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At present there are three FDA-approved drugs on the market to help men with erictile difficulties. These are Viagra, Levitra and Cialis. All three are scientifically proven to deal with erectile problems. (There are all sorts of herbal substances on the market that claim to help with erectile difficulties, but they have not recieved government approval as effective.)
Viagra was the first erectile drug to come onto the market, in 1998, with FDA approval. In 2003, Levitra was introduced into the market with FDA approval. Cialis is the third drug that has been approved (2003) for dealing with erectile problems.
Both Viagra and Levitra are effective for 4 hours, so a man who responds to his partner within those four hours is likely to have a firm erection and sexual climax. Cialis is effective for 36 hours, which gives couples a much longer "window of opportunity" to engage in sex.
Some people experience unwanted side effects from using erectile drugs--such as nausea, headaches and muscle aches. These people need to consider whether the relevant side effects can be tolerated for 4 or 36 hours.
Dangers of Drugs for Erectile Problems
Viagra, Cialis and Levitra - which are medications used for erectile dysfunction (E.D.) are typically used by men who are 30 years old and older; however, some young men explore using these drugs in hopes of having sronger sexual responses. In a study of 234 men on three college campuses, researchers in Chicago found that six percent of the college men reported that they had used one or more of these E.D. drugs (Springen, 2006). These men were 18 to 25 years old, and about half of them used the medications to treat erectile problems, but the other half used the E.D. drugs in hopes of having more intense sexual experiences.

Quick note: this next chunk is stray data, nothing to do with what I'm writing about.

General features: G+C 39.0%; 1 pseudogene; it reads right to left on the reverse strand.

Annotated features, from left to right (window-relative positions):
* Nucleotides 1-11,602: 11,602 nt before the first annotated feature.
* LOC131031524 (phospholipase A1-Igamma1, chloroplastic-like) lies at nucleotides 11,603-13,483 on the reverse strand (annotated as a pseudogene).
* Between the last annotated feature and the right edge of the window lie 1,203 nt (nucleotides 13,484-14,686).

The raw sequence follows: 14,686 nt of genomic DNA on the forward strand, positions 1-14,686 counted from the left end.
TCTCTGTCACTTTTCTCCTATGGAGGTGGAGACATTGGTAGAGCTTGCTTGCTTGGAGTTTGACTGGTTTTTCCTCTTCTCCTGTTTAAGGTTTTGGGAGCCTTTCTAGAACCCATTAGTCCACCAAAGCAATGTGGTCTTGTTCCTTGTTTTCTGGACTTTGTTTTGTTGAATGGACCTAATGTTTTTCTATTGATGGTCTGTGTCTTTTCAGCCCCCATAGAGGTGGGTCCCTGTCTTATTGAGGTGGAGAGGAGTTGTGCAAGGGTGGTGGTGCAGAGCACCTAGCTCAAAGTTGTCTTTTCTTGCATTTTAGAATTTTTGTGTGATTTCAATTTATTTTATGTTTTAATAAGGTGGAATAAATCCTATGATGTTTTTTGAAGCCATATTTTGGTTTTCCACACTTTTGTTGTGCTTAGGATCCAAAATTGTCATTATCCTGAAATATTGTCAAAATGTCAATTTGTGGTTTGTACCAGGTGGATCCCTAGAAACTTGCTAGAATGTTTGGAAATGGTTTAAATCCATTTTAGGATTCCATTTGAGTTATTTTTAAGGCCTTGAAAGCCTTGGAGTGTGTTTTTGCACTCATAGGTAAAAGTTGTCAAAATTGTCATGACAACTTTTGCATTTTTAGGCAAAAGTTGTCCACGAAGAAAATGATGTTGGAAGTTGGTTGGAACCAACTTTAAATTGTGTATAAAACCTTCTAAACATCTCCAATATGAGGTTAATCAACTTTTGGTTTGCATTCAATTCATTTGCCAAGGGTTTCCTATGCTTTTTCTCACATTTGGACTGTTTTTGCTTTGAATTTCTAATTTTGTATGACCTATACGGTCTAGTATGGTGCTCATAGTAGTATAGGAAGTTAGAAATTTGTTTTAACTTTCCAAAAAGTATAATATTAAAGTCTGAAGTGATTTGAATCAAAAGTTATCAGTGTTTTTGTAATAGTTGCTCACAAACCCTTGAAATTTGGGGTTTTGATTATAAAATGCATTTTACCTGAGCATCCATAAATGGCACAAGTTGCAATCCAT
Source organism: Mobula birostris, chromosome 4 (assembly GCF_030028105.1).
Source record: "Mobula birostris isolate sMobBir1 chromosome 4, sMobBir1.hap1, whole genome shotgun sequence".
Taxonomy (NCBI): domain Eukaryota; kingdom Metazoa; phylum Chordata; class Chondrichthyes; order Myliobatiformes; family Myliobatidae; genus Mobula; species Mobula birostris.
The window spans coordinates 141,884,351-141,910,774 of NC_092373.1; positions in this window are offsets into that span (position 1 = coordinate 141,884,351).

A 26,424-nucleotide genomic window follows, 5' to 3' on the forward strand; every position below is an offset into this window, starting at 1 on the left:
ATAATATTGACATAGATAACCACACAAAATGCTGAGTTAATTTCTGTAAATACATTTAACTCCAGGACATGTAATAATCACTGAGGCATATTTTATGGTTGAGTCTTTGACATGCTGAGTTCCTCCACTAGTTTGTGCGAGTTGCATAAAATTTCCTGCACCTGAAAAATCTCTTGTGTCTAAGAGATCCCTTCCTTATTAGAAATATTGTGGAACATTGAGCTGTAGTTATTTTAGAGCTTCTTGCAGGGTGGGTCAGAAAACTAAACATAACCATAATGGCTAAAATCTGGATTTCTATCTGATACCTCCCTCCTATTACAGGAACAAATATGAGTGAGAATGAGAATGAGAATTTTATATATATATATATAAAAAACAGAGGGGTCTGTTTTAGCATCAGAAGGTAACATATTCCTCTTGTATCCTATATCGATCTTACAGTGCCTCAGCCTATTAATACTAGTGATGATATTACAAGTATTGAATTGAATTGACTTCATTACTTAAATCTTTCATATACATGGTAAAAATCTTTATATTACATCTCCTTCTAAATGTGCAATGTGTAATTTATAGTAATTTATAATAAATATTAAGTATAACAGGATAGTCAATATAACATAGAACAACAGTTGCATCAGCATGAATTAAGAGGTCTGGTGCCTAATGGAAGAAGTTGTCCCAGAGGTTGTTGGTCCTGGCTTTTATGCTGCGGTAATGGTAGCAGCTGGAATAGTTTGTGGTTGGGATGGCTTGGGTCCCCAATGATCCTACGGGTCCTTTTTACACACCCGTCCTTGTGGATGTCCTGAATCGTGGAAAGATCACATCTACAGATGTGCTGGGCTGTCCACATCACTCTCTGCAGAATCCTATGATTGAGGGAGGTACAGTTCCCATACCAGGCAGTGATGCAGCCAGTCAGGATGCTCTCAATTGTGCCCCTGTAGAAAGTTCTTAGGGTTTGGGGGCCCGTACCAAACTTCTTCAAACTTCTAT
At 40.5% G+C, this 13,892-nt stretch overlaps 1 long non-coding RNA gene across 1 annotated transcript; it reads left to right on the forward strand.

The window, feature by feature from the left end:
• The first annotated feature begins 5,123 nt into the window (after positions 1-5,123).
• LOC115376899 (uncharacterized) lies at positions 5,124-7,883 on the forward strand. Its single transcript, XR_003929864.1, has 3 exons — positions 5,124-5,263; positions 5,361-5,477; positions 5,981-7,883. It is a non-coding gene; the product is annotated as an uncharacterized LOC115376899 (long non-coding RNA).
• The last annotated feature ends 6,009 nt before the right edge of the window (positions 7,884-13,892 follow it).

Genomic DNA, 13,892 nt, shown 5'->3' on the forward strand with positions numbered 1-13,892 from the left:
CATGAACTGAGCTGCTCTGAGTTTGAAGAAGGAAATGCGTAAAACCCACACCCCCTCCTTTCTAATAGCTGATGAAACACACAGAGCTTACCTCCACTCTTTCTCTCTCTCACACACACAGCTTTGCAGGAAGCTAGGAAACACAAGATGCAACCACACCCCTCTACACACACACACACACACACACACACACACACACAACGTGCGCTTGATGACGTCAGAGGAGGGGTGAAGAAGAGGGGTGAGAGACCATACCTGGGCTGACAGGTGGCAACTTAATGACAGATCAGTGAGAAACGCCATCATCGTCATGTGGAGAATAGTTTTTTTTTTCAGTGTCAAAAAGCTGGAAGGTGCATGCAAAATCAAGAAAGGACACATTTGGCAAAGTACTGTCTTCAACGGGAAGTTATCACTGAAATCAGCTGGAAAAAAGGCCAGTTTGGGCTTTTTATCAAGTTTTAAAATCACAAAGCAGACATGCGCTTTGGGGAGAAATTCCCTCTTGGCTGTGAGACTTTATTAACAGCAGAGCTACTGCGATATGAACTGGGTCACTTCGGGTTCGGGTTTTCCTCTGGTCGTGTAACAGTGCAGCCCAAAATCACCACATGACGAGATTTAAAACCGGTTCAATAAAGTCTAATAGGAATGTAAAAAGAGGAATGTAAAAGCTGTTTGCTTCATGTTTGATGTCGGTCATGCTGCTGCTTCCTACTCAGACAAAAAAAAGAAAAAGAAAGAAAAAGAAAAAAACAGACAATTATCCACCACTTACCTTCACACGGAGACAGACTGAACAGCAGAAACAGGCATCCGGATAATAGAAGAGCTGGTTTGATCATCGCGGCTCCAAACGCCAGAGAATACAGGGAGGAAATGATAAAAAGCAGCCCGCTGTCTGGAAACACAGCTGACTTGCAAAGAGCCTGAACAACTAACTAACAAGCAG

There are at least two serious problems that young people need to understand bfore exploring E.D. medications. First, more than half of the men in the Chicago study took E.D medications while also using alcohol or illicit drugs (including methamphetamines and ecstasy). Many of these men were merely exploring the possibilities that might emerge from combining a sex drug with a mind-bending drug - without thinking about possible drug-interaction effects. Many people do not know that combing some recreational drugs with E.D. medications can lead to a sharp decline in blood pressure, which can create dangerous health risks.
Second, taking sex medications and mind-bending drugs is likely to occur when young men are thinking about having sex, and wanting a wild ride. But the cognitive distortions introduced by alcohol or illicit drugs can impair a man's capacities to think straight about the need for using condoms and other birth control precautions. This increases the risks of contracting STDs or pregnancy. The drugs may also lead a man to have sex with a partner that he would not have wanted to have sex with if they were not inebriated.
If a young man does not have E.D., the medications do not really make erections any stronger. However, they can make the refractory period shorter.
Springen, Karen. "Viagra not just for dad." Newsweek, p 12, May 15, 2006.